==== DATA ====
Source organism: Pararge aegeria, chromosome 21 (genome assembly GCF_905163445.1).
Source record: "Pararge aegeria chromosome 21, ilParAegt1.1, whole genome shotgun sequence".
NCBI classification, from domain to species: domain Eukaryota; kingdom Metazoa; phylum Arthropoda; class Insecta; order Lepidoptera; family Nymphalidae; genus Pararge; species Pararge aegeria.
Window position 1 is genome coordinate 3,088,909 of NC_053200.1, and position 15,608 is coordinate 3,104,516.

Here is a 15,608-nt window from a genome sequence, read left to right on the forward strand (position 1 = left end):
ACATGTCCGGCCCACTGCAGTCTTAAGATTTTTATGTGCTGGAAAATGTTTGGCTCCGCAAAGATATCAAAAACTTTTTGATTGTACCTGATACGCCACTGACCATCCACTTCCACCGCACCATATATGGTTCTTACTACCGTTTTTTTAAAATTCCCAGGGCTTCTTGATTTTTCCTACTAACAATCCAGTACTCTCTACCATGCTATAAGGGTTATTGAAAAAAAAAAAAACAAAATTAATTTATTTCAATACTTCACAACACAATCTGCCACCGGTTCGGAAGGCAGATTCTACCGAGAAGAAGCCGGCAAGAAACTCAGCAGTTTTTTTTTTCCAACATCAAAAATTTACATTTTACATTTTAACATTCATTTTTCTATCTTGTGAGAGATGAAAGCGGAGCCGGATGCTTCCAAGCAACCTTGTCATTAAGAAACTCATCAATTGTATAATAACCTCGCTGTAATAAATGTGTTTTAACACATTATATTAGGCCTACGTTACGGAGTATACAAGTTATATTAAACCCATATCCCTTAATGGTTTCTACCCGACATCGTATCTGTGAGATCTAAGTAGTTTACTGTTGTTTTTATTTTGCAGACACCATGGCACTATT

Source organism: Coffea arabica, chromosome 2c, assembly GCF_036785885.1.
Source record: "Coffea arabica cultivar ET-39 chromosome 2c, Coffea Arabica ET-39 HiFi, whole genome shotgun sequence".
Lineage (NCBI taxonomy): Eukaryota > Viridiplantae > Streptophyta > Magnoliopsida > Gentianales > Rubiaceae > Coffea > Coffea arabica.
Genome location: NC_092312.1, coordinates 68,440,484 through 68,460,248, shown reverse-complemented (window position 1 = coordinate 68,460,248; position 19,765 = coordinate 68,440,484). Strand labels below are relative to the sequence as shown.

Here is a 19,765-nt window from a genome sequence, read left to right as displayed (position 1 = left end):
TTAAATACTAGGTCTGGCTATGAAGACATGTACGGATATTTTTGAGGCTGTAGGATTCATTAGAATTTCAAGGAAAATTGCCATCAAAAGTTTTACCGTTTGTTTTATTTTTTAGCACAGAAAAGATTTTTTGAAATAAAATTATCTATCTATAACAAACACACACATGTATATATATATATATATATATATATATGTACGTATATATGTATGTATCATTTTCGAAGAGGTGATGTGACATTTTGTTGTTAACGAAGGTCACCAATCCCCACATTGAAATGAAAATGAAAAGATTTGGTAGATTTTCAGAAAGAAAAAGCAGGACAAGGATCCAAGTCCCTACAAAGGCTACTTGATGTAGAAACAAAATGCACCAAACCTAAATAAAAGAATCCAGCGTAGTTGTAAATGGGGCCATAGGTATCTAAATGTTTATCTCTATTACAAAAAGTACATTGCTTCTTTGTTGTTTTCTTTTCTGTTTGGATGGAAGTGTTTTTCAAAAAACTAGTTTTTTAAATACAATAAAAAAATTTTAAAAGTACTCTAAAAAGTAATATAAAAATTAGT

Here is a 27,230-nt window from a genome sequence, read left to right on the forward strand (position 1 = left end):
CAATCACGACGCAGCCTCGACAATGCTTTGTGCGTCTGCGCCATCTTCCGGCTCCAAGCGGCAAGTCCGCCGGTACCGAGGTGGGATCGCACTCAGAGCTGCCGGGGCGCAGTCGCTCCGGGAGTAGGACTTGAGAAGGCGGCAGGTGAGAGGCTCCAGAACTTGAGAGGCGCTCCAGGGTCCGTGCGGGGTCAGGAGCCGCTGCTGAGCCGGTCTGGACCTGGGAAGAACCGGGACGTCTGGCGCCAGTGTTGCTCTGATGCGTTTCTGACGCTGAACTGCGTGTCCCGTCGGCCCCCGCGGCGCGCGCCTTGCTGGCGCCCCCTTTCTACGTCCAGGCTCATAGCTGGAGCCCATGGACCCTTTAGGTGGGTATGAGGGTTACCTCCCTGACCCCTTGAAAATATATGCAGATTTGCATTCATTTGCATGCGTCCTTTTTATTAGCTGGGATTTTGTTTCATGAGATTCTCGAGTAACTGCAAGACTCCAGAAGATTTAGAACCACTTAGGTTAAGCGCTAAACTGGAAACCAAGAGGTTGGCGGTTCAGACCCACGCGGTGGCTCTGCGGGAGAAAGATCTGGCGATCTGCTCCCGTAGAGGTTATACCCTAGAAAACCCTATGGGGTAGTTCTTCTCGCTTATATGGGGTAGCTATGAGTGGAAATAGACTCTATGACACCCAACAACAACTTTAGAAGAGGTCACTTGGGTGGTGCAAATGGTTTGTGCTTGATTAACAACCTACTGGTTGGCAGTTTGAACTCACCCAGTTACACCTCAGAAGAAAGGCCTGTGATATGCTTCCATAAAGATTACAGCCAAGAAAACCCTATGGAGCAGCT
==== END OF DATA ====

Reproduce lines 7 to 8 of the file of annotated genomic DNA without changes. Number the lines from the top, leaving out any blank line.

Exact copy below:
Source organism: Coffea arabica, chromosome 2c, assembly GCF_036785885.1.
Source record: "Coffea arabica cultivar ET-39 chromosome 2c, Coffea Arabica ET-39 HiFi, whole genome shotgun sequence".